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    Dark matter could have an electroweak origin, yet it could communicate with the visible sector exclusively through gravitational interactions. In a setup addressing the hierarchy problem, we propose a new dark-matter scenario where gravitational mediators, arising from the compactification of extra dimensions, are responsible for dark-matter interactions and its relic abundance in the Universe. We write an explicit example of this mechanism in warped extra dimensions and work out its constraints. We also develop a dual picture of the model, based on a four-dimensional scenario with partial compositeness. We show that gravity-mediated dark matter is equivalent to a mechanism of generating viable dark matter scenarios in a strongly coupled, near-conformal theory, such as in composite Higgs models

    Re-interpreting the Oxbridge stransverse mass variable MT2 in general cases

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    We extend the range of possible applications of MT2 type analyses to decay chains with multiple invisible particles, as well as to asymmetric event topologies with different parent and/or different children particles. We advocate two possible approaches. In the first, we introduce suitably defined 3+1-dimensional analogues of the MT2 variable, which take into account all relevant on-shell kinematic constraints in a given event topology. The second approach utilizes the conventional MT2 variable, but its kinematic endpoint is suitably reinterpreted on a case by case basis, depending on the specific event topology at hand. We provide the general prescription for this reinterpretation, including the formulas relating the measured MT2 endpoint (as a function of the test masses of all the invisible particles) to the underlying physical mass spectrum. We also provide analytical formulas for the shape of the differential distribution of the doubly projected MT2(perp) variable for the ten possible event topologies with one visible particle and up to two invisible particles per decay chain. We illustrate our results with the example of leptonic chargino decays, (chargino to lepton, neutrino and LSP) in supersymmetry.Comment: 36 pages, 9 figures, Preprint typeset in JHEP styl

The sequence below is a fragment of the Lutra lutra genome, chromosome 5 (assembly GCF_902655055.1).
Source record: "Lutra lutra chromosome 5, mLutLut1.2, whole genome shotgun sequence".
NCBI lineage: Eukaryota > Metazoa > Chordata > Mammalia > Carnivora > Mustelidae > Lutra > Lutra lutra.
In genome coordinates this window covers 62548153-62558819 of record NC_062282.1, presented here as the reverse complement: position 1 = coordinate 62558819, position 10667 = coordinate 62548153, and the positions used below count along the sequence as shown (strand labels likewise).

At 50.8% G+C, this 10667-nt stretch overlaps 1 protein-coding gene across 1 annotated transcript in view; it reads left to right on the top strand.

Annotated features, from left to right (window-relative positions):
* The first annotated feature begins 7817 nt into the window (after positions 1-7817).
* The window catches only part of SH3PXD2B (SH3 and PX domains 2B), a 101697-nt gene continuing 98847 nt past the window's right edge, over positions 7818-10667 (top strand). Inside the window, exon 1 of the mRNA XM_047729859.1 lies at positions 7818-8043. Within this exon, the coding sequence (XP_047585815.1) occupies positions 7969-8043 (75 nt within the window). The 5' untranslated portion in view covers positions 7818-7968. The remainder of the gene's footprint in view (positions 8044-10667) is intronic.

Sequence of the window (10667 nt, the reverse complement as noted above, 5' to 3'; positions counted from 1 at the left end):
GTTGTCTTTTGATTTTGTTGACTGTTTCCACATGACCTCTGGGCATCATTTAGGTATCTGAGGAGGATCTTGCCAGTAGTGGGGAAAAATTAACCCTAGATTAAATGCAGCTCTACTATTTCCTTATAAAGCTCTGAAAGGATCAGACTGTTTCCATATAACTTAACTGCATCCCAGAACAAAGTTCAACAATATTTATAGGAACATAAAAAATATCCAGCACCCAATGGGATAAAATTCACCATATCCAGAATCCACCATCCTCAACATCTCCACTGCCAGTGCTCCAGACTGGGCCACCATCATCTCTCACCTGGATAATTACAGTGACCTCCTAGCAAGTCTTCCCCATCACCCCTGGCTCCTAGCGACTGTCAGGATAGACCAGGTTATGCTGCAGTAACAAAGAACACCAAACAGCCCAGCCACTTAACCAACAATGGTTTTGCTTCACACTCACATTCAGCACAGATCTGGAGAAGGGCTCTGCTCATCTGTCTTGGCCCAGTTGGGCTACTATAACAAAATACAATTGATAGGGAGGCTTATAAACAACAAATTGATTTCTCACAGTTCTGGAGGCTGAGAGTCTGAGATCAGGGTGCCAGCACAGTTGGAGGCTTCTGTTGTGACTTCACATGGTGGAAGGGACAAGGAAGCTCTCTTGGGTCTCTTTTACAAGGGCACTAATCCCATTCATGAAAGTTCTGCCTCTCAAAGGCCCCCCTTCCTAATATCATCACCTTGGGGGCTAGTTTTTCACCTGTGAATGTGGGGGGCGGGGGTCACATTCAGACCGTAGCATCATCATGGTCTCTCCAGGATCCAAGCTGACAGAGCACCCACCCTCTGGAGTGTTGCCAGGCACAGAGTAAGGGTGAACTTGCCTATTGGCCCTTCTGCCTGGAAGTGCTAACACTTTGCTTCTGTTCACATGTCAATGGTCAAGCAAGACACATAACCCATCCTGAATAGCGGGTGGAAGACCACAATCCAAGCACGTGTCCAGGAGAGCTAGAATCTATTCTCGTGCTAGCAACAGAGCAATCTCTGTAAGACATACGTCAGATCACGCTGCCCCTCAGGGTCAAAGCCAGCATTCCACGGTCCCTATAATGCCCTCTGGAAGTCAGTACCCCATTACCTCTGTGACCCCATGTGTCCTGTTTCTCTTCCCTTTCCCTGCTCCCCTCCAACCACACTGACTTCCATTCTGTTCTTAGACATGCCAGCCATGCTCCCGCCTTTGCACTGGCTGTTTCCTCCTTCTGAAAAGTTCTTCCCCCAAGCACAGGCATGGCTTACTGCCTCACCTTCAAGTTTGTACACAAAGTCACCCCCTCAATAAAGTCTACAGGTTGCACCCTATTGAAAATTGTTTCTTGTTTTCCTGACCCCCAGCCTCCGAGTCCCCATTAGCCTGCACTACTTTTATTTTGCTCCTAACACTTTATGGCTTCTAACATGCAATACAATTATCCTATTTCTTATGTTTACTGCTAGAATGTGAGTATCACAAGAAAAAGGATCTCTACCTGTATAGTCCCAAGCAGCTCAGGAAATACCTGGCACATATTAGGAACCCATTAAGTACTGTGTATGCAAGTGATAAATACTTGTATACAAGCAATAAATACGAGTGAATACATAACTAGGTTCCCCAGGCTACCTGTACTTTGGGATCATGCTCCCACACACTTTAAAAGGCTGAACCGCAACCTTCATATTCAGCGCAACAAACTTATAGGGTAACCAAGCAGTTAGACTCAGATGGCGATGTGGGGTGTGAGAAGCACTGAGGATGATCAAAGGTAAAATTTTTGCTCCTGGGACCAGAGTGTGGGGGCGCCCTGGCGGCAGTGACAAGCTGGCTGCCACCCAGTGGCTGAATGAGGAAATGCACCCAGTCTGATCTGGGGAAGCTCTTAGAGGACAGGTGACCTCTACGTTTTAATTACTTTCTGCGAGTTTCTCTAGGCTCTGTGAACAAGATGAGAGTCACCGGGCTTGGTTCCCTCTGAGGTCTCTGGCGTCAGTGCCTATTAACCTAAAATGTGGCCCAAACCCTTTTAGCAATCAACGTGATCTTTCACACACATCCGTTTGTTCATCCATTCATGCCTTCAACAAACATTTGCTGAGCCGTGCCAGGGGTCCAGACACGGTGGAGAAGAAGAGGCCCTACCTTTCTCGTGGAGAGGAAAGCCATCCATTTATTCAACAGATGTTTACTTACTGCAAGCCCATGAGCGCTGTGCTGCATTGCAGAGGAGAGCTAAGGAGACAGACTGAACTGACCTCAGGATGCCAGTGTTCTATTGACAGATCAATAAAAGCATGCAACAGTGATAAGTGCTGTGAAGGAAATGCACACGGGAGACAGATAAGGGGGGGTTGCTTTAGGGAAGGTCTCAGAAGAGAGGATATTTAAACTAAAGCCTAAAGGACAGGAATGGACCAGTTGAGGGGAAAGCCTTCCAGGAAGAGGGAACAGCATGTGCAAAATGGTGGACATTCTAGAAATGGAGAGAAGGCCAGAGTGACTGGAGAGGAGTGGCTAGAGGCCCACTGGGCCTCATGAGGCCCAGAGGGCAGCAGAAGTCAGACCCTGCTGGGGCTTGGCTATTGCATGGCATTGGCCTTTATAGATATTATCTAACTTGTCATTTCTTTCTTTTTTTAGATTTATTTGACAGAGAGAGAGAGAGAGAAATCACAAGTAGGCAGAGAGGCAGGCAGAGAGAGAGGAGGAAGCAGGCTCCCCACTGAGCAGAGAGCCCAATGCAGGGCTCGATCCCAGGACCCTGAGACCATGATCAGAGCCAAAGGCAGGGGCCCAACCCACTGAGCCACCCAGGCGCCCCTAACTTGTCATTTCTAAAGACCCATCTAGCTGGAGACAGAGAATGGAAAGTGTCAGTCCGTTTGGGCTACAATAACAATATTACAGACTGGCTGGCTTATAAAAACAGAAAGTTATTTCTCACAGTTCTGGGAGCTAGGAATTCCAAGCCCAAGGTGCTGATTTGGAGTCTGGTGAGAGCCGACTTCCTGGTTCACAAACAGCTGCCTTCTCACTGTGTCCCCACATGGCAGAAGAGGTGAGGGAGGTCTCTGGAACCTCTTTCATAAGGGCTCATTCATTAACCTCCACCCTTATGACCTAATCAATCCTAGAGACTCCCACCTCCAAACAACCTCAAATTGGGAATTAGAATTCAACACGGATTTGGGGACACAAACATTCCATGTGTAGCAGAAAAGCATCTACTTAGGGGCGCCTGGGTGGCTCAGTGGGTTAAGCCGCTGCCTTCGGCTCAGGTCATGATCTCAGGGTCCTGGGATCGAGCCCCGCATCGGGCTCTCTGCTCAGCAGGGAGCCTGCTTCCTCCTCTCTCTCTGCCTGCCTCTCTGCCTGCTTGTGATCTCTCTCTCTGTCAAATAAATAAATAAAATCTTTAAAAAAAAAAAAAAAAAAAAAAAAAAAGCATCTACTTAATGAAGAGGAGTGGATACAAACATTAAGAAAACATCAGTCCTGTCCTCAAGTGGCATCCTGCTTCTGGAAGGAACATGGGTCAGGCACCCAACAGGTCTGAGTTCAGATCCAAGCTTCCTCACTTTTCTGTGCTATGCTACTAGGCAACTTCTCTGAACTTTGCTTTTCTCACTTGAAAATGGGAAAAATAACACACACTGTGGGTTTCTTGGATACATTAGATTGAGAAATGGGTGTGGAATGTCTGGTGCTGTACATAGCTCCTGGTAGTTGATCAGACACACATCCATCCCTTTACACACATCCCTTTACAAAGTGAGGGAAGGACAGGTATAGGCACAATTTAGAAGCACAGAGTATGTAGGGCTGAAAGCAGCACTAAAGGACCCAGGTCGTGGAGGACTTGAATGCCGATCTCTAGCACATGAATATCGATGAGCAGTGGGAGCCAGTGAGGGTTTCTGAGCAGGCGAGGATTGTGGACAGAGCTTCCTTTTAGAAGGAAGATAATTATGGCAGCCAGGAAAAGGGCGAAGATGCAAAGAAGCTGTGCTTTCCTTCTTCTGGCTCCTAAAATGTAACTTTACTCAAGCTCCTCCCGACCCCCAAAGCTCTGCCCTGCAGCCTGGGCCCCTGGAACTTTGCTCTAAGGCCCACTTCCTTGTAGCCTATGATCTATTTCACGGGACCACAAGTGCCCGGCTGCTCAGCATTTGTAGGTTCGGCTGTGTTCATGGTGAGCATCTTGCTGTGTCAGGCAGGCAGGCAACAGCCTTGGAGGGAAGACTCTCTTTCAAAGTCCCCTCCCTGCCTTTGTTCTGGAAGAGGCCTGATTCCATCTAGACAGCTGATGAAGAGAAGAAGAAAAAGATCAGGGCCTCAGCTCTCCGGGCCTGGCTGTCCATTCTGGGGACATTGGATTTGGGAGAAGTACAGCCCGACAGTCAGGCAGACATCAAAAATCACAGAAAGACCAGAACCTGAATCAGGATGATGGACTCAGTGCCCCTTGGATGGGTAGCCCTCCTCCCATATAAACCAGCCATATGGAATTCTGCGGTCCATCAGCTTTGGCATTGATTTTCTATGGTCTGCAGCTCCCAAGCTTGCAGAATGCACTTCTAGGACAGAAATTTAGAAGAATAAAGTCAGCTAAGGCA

Beyond the Dark matter effective field theory and a simplified model approach at colliders

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    Direct detection of and LHC search for the singlet fermion dark matter (SFDM) model with Higgs portal interaction are considered in a renormalizable model where the full Standard Model (SM) gauge symmetry is imposed by introducing a singlet scalar messenger. In this model, direct detection is described by an effective operator m_q \bar{q} q \bar{\chi} \chi as usual, but the full amplitude for monojet + \not E_T involves two intermediate scalar propagators, which cannot be seen within the effective field theory (EFT) or in the simplified model without the full SM gauge symmetry. We derive the collider bounds from the ATLAS monojet + \not E_T as well as the CMS t\bar{t} + \not E_T data, finding out that the bounds and the interpretation of the results are completely different from those obtained within the EFT or simplified models. It is pointed out that it is important to respect unitarity, renormalizability and local gauge invariance of the SM.Comment: 7 pages, 3 figures, version published in Phys. Lett.